Monday, April 20, 2015

@ILoveTheJW last week, Lynne Cheney Honored the Legacy of America's First Ladies, foremost Betty Ford, who Fought Cancer, Addiction and Did the Bump.

Betty Ford was born on April 1, and this was the 97th celebration of her birthday. She passed away three years ago. Her daughter, Susan Ford Bales, introduced the Cheneys after being introduced by Liesel Meijers, of the supermarket family. It was complex and touching when Bales spoke about the very private ceremony at the burial, by the Ford Presidential Museum. The Cheneys apparently were the only guests. She cried openly & vulnerably as she described this private goodbye, an irony.
The Cheneys sat in armchairs and talked, mostly about Dr. Lynn Cheney's new book on James Madison, which has been critically acclaimed and even said to be superior to all books on James Madison. As Dick Cheney quipped, even the New York Times acknowledged the book's scholarship. And Dr. Cheney impressed me greatly with her command of historical facts and her focus on the heart material. Cheney brought Dolly Madison and her feminine wiles to life. Dolly Madison had become famous for her beauty & men were known to loiter for a chance to see her walk through town. James Madision admittedly did, and Dolly wore a .... was it a raspberry gown with a necklace yellow glass beads.... when he first called on her. Dolly had a way, according to Cheney, of daring a plunging neckline with a "minimum of underpinning". James Madison was pretty much a goner from the start.
James Madison was described often as a sickly man. Lynne Cheney debunked this description, citing his rigorous travels. Madison she posited had a form of epilepsy, then called the falling down disease. His form involved no falling down but rather an absence of presence for a spell.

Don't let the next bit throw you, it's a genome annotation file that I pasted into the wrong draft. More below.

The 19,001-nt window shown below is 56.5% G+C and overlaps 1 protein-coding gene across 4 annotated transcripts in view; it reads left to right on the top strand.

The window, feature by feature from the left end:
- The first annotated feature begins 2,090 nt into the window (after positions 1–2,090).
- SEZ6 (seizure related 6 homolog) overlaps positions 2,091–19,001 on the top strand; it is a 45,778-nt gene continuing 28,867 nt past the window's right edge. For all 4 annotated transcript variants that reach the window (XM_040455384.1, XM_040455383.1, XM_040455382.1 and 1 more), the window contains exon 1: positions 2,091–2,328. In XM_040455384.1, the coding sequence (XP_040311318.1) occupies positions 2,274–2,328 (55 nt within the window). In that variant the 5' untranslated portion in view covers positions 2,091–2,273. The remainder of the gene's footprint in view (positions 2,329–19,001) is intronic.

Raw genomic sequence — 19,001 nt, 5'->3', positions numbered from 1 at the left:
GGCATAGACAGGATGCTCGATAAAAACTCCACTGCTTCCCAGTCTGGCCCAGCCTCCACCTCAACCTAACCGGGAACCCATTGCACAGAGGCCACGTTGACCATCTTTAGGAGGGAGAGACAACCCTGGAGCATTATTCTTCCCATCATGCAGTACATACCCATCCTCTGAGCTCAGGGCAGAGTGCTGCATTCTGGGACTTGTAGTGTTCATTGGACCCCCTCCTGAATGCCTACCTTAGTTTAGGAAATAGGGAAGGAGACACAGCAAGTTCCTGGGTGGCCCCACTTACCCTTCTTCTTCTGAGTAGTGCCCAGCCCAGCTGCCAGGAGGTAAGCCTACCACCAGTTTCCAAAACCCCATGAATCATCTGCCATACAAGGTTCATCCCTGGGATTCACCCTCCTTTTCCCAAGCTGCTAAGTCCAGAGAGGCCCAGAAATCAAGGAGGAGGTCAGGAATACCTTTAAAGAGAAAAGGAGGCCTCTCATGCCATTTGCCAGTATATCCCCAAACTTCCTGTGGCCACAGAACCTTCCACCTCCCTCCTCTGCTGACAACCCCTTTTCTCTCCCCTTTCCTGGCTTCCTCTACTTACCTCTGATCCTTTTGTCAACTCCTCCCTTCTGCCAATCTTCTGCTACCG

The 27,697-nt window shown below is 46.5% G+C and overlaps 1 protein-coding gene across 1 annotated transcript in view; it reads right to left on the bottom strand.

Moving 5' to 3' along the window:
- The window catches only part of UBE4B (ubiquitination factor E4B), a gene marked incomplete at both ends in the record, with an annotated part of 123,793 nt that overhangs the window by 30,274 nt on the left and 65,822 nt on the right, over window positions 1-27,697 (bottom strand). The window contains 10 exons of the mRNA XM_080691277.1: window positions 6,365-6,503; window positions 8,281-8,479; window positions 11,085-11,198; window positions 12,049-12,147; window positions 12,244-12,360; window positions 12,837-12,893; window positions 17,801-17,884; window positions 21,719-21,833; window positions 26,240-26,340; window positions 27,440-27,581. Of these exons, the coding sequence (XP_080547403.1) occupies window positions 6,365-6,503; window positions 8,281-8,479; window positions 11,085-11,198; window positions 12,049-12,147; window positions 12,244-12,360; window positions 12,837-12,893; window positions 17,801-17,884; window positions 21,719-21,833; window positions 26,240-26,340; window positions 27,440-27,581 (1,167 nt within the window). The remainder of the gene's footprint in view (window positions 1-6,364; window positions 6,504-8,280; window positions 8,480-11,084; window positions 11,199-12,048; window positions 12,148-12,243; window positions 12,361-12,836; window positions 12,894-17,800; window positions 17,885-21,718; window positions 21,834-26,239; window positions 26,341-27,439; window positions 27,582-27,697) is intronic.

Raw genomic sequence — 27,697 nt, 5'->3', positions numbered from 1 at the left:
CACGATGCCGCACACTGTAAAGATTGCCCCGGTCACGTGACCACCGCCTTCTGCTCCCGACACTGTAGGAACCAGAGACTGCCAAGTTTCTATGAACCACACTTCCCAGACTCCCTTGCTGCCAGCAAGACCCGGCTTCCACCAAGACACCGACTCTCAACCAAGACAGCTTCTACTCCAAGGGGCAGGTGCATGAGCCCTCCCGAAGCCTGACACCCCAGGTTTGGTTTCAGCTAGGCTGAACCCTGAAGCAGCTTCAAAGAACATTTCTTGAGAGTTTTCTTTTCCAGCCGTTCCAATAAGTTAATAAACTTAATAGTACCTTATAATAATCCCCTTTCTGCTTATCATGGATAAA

As Bales & Meijers shared touches of the Betty Ford tradition, the two honored her for going public about her breast cancer diagnosis and treatment, and first opened the door for celebrities to speak candidly about their diseases. Ford also had an episode with prescription pain killers, if I recall right, and she also opened the door to candor by confessing her addiction to the public and seeking treatment in public.
Betty Ford went public. Betty Ford saved lives. There's truth in that legacy. She changed the way we look at breast cancer and addiction, changed a national conversation. Betty Ford also changed the way we looked at the women in the office of First Lady. Gerald Ford doted on his wife openly during their time in the White House, and the press loved this first blush of Presidential love shared by the couple.
Maybe best of all, Betty Ford did the bump. Lynne Cheney described how Betty Ford and Tony Orlando, of Tony Orlando and Dawn fame, entrance the entire Republican convention when she got up on stage and began dancing the bump with Orlando. As Cheney witnessed, Nancy Reagan chose the moment to make her arrival at the party, and Betty Ford and the bump got all the attention.
My dining companions included a congressional staffer for Representative Huizinga of Holland and a woman who just moved to Grand Rapids, trained as a vet nurse. She apparently moved to rescue dogs from bad homes and abusive puppy farms with the Bissell family, a family that makes as many if not more vacuum cleaners than the Dyson family.
James Madison by Lynne Cheney, A Favorable Review by the New York Times.

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